Try not to be so hard on yourself. Honestly, most people at horse shows are there to compete or to cheer on a specific friend or two, so the spotlight and all eyes aren't on you as much as you think. And there are some amazingly low and amazingly high scores by the end of every single show. Just try to formulate a realistic goal for you and your horse to achieve at each event, and focus on that rather than what others think.
I'm only about three years into CDE (and lovin' it!), but I so clearly remember how unfocused and bad most of the early dressage tests were (and sometimes still are!). It will take time and the learning experience of studying the judge's remarks to understand what they really want to see. For instance, I was surprised at how much more forward of a pace was desired at training level than I expected. Really getting the horse into your hand and achieving the suppleness and softness you want is always going to be a work in progress, so you just try to show where you're at in that process when you're in the ring. Also, there are things you can control in order to put the best possible test. It really improves your scores if the figures in the dressage test are accurate, so walk the dressage test a lot, so you know exactly where you have to be for every step of that circle or serpentine.
For cones, you can build your confidence by practicing a simple exercise at home: set up gates of cones (even the cheap Wal-Mart soccer cones will do) at advanced width on a figure-8 pattern of two 20-meter circles (the cones will be positioned at 12, 3, 6, and 9 on the circle, with one gate in common with the other circle). Then practice, practice, practice, until you can trot and canter the circles, changing rein as you go. Then, when you get to a real cones course set wider than advanced, you'll feel like you're driving through wide open spaces.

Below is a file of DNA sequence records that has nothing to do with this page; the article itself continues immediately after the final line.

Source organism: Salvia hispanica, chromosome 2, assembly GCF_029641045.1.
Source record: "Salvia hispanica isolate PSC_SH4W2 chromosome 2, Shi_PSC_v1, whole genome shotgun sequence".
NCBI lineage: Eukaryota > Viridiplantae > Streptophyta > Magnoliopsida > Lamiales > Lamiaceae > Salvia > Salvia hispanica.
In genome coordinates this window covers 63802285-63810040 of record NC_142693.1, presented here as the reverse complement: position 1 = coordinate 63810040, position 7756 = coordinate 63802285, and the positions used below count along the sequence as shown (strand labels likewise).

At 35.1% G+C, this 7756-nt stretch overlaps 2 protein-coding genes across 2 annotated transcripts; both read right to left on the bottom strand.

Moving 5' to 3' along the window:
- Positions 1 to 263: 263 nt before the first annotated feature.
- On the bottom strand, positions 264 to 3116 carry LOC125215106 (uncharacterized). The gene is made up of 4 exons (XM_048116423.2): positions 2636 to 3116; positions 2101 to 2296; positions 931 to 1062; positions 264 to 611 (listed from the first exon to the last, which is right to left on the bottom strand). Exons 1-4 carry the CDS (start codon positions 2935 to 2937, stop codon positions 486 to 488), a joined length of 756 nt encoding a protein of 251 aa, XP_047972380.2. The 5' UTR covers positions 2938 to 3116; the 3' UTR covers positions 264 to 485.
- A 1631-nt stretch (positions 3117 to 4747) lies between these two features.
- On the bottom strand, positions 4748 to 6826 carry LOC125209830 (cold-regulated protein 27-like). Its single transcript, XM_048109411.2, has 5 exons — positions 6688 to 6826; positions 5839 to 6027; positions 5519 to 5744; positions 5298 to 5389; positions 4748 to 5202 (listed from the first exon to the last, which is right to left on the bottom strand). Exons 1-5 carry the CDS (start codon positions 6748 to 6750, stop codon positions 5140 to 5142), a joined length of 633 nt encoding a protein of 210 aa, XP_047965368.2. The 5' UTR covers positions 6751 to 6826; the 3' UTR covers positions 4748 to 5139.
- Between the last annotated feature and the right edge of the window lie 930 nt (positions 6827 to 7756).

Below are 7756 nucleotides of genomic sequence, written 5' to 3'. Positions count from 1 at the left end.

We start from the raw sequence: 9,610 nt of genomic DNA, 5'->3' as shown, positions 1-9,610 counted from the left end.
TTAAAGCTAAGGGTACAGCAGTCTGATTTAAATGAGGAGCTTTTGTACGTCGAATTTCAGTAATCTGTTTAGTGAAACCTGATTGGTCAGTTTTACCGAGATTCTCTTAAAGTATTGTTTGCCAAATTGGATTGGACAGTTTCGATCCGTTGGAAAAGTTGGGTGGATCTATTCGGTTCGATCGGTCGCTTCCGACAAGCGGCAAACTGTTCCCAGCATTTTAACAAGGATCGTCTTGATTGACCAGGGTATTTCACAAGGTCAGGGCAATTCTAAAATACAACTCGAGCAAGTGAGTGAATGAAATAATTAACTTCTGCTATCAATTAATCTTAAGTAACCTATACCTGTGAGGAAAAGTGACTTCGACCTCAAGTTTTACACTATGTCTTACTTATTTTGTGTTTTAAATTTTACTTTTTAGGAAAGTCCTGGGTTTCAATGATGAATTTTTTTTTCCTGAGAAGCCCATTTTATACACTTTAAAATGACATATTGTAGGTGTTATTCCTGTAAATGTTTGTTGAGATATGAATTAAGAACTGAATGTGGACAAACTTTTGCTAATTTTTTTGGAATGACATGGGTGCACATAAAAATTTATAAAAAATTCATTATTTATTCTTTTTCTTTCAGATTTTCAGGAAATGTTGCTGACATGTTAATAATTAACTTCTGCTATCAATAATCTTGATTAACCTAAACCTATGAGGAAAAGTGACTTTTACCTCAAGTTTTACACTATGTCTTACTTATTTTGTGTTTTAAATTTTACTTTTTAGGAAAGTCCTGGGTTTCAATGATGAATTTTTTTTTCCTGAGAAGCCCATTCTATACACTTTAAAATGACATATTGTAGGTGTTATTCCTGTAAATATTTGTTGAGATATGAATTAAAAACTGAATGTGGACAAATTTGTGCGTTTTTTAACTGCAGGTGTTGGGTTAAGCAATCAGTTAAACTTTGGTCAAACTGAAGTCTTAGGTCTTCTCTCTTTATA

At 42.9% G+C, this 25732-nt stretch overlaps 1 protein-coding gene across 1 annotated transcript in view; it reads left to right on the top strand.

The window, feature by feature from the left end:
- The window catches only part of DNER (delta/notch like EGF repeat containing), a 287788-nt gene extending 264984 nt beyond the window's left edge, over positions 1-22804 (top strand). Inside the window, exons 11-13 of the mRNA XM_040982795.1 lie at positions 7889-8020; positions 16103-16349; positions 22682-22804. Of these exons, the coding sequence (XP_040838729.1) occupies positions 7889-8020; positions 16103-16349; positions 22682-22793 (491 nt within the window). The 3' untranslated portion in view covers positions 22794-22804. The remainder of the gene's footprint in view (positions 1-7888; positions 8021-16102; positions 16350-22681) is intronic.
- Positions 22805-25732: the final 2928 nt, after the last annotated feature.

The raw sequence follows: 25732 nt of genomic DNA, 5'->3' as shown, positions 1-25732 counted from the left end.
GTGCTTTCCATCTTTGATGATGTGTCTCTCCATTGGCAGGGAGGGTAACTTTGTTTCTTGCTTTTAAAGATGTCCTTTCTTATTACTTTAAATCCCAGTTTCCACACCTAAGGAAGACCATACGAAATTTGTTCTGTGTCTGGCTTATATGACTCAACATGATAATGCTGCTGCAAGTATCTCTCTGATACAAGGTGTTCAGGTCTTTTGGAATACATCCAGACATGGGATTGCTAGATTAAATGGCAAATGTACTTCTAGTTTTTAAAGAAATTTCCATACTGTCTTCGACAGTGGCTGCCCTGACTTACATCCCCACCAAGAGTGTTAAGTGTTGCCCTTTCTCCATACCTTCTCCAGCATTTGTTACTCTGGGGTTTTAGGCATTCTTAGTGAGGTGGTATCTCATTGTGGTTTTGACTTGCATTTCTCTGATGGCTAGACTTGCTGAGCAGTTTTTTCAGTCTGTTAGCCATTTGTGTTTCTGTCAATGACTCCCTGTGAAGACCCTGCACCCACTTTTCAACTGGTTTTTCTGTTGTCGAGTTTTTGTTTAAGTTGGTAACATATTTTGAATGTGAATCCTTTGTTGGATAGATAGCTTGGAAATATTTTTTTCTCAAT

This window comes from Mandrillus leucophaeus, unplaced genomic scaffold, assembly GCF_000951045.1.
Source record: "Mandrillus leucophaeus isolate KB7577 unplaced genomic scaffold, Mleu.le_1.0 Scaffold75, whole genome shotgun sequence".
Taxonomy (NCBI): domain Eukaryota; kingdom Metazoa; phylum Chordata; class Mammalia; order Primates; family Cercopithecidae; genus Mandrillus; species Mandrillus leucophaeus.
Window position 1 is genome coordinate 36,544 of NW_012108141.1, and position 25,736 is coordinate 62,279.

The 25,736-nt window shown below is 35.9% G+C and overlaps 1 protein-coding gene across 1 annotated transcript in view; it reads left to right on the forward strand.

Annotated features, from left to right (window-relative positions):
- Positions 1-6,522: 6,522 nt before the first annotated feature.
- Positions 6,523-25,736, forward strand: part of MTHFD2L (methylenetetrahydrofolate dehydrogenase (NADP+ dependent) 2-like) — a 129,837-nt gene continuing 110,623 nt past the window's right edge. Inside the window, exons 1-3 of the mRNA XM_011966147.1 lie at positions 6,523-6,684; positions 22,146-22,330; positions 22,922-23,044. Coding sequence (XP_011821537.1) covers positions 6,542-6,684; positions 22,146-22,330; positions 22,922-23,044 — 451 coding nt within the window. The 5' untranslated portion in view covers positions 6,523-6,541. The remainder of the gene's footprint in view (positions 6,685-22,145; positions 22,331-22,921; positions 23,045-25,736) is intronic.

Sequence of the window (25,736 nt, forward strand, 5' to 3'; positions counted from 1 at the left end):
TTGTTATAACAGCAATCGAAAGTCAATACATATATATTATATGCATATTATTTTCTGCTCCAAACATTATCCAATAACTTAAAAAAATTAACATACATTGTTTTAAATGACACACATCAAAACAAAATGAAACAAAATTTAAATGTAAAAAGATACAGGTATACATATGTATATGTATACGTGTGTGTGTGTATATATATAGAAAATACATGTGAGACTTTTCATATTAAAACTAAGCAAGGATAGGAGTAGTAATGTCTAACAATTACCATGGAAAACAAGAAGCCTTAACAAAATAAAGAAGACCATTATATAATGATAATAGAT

Keep your chin up, a smile on your face, and remember that each competition isn't the end-all and be-all....it's part of a process to confirm your training and partnership with your horse.
If you going to the Tampa trials or any shows in florida, please come find Sterling or me. At tampa trials, I am the course designer and will give a free 30 minute course walk where questions are encouraged.
and i am by no means a DQ...i struggle with dressage and am much better at cones and marathon but luckily there are 3 phases so just because I am usually last on the first day it keeps getting better as the show goes along so most times, I end on a happy note. Dressage is just practice and it will get better.
The easiest way to improve your dressage is to follow the training pyramid and make sure you have the solid foundations of rhythm and relaxation and straightness.
Then make sure you are accurate on your figures and transitions. Know when your horse's nose is at the letter and prepare for your transitions. Even if you always school alone, you can put some chalk or lime lines in your schooling area marking your center lines..A-C and E-B. If it takes you 5 strides to go from trot to walk, plan to start asking for the walk 5 strides from your letter.